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The latest news from Business Insider

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    iPhone XS Max

    • The new iPhone XS comes in three colors: black, white, and gold. 
    • While all three colors are beautiful, the gold version is the best. 
    • The gold iPhone XS looks so premium and luxurious, it's quite possibly the best-looking phone on the market right now. 

    So, you're ready to buy the new iPhone XS. 

    You've been psyching yourself up for weeks, debating whether you really should drop over $1,000 on a new phone. You've hemmed and hawed, trying to decide between the less expensive iPhone XR and the pricier iPhone XS. Finally, you've decided: you are in for the top of the line, the XS.

    Now comes the hard part: what color do you buy? 

    I've been using the iPhone XS Max in gold for the last week or so, and if you ask me, there's no contest: buy it in gold. 

    Read more: The iPhone XS Max is an absolutely gorgeous phone, but it proves that bigger isn't always better

    Now, I've used last year's iPhone X in both black and white in the past — which are the same colors as this year's iPhone XS — and they're beautiful phones. Apple did a nice job making them feel high-end and different enough from iPhones of the past. 

    But the gold is special

    The phone's stainless steel edges aren't a cheap-looking yellow gold. They're a deep, brassy gold that looks pricey and rare. It's a color I've never seen before on an iPhone, and the closest thing I can think of on any other smartphone are the gold accents on the Essential Phone.

    Take a look for yourself: 

    iPhone XS Max

    The back of the phone is no less impressive. It's an iridescent, rosy, pearly gold that has a slightly mirrored finish — in a pinch, you can check your reflection in it.

    The color isn't exactly yellow gold, and it isn't exactly rose gold, but somewhere in the middle. It's not in-your-face, or gaudy, or any sort of cheap-looking bling; it's not overtly feminine, or overtly masculine. It's just ... luxurious. 

    It's hard to capture the color in a photo, but this image gives a hint of how gorgeous the device is: 

    iPhone XS Max

    If you're not able to go to an Apple store to see the phone in person, this can be an understandably tough choice. It's easy to wonder if you'll get sick of the more adventurous color over time, or if it will turn out to look different in real life.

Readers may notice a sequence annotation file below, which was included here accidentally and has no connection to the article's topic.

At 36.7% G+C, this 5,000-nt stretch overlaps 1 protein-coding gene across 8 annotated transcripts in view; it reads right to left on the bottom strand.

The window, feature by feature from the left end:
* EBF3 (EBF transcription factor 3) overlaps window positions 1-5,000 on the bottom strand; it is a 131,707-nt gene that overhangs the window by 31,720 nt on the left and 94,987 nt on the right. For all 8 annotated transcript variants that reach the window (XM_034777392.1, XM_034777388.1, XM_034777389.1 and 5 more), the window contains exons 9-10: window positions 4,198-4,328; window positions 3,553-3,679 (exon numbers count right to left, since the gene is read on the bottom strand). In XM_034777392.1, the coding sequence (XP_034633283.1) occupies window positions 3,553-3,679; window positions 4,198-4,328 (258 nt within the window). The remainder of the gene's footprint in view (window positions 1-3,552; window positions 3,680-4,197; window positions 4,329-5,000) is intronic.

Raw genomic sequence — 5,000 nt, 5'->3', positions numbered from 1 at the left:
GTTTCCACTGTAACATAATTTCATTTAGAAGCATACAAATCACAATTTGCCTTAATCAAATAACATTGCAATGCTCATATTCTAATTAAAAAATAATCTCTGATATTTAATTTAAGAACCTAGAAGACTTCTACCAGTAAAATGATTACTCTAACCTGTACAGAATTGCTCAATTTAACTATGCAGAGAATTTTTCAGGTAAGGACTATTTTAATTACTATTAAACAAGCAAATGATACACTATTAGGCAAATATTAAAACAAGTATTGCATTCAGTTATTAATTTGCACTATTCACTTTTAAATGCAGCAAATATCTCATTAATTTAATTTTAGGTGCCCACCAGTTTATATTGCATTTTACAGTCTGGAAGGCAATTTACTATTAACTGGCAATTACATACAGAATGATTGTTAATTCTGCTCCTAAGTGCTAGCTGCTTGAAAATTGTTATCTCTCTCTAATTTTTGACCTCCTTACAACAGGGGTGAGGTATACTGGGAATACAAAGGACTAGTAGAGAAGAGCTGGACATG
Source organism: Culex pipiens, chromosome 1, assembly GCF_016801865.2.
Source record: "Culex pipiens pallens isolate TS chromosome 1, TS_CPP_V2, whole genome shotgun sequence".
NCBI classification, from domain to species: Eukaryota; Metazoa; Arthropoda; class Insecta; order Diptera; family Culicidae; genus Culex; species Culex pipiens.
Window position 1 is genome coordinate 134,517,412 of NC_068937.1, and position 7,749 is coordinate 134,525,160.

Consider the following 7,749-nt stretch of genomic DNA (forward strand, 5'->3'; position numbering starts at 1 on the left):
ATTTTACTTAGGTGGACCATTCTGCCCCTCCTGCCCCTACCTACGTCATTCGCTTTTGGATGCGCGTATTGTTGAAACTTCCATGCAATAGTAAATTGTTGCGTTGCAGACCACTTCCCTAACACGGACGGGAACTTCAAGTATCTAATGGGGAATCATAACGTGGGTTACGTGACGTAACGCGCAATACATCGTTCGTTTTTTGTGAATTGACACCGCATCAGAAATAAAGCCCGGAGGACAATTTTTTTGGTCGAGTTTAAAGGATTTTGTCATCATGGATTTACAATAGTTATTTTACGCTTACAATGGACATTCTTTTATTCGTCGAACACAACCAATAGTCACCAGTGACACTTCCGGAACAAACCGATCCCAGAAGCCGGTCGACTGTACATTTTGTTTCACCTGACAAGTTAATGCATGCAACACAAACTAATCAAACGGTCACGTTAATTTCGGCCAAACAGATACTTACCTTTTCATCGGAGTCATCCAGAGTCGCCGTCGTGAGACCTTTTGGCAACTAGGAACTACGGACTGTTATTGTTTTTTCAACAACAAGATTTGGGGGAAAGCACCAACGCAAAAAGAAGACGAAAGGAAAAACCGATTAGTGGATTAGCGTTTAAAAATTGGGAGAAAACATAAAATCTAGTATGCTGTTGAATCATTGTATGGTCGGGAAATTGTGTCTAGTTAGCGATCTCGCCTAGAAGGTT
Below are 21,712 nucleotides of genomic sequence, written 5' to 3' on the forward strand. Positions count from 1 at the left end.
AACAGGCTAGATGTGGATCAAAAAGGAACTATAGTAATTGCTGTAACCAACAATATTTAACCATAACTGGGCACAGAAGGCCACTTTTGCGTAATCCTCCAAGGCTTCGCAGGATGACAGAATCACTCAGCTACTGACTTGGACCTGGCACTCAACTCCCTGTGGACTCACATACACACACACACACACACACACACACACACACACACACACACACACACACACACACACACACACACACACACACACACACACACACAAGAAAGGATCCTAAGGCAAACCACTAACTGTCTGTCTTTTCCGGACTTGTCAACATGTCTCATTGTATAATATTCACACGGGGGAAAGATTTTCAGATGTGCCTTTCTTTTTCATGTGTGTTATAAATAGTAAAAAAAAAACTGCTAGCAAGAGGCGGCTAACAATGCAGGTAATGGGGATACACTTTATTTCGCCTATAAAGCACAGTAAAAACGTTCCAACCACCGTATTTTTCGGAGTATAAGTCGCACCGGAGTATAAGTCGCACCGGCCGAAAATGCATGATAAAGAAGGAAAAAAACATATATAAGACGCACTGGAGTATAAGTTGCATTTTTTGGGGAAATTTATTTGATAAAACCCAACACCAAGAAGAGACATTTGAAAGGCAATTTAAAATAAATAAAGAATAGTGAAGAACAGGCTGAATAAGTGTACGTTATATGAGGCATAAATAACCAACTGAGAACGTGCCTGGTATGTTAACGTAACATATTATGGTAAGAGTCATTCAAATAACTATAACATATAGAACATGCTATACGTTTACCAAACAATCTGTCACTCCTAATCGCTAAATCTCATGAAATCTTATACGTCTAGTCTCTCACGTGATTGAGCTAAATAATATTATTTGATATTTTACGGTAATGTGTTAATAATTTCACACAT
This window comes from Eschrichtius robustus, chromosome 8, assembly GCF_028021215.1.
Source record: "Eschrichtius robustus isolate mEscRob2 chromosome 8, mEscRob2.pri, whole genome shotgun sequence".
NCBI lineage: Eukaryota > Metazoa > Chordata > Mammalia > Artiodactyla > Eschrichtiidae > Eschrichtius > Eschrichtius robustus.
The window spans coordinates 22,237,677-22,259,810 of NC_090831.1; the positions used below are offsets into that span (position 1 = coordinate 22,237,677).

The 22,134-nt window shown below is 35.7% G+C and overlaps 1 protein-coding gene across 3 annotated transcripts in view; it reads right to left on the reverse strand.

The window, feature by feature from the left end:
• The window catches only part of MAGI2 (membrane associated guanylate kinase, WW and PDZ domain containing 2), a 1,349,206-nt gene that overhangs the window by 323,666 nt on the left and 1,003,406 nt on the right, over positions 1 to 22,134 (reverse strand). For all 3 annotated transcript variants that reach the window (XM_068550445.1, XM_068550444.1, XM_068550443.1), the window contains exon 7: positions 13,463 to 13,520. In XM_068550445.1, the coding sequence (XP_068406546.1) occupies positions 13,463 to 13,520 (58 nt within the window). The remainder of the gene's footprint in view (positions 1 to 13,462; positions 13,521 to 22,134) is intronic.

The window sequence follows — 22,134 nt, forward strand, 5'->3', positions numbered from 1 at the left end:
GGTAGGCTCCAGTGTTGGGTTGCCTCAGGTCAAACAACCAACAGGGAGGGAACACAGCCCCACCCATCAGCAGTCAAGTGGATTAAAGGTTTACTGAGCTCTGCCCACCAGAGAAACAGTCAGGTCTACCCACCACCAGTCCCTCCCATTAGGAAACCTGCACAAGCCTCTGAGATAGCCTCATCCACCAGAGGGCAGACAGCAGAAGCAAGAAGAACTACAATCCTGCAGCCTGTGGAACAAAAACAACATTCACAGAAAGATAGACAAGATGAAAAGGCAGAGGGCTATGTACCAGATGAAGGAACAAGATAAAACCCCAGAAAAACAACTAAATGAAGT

But as someone who's lived with the gold iPhone XS for going on 10 days now, I can tell you that it's exactly what you'll hope for, if not better.

    So while the black is nice, and the white is tempting, when it comes to the iPhone XS,  there's no question: buy the gold. 

    You won't be disappointed. 

    SEE ALSO: The 6 biggest differences you need to know about when switching from an older iPhone to the iPhone XS Max

    Join the conversation about this story »

    NOW WATCH: A cybersecurity expert showed us how hackers can tap into an office phone and listen to everything you're saying

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    eating bread

    • Feeling hungry even after eating a full meal is fairly common.
    • If you feel hungry after a meal, it's possible that your meal didn't contain enough protein, fiber, or healthy fats.
    • It's also possible to feel hungry after eating if you are dehydrated or stressed.

    In most cases, the goal of eating food is to feel less hungry or, ideally, not hungry at all when you are done.

    But, for many people, this isn't always the case. It is possible to eat a whole meal, full of things that should fill you up, and, by the end of it, feel like you could eat a whole other meal.

    If you've ever felt this way, you may take comfort in knowing you definitely aren't alone. INSIDER talked with Brigitte Zeitlin, a registered dietician and owner of BZ Nutrition, to find out why you might not feel full after eating a meal and what you can do about it.

    Feeling satisfied after a meal doesn't always depend on how many calories are in it

    eat meals sleepless night energy

    Rather, it depends on how quickly your body metabolizes the nutrients in the meal.

    Our bodies break down and digest different foods at various rates," Zeitlin told INSIDER.  "Foods that take longer to break down and digest are what keep us fullest for longer periods of time."

    So, if you eat foods that get digested quickly (AKA "simple" carbohydrates such as white bread and pasta) you may feel hungry again in an hour.

    The probability you'll feel full after a meal usually depends on if the meal contains enough fiber, protein, and fat

    mindy project eating meat

    "Feeling satiated and satisfied is the whole point of eating," Zeitlin told INSIDER. "We want to enjoy what we're eating, get enough energy to carry out the next few hours, and satiate our hunger."

    To accomplish this, Zeitlin recommended eating meals and snacks comprised of what she calls a "filling trinity" fiber, protein, and healthy fats.

    "Fiber (veggies, fruit, whole grains) is what will give our meal bulk and substance, protein (legumes, seeds, eggs, fish, chicken/meat, dairy) will give us that satisfied feeling, and healthy fat (nuts, seeds, avocado, olive oil) will keep us feeling satiated for the longest amount of time," Zeitlin told INSIDER.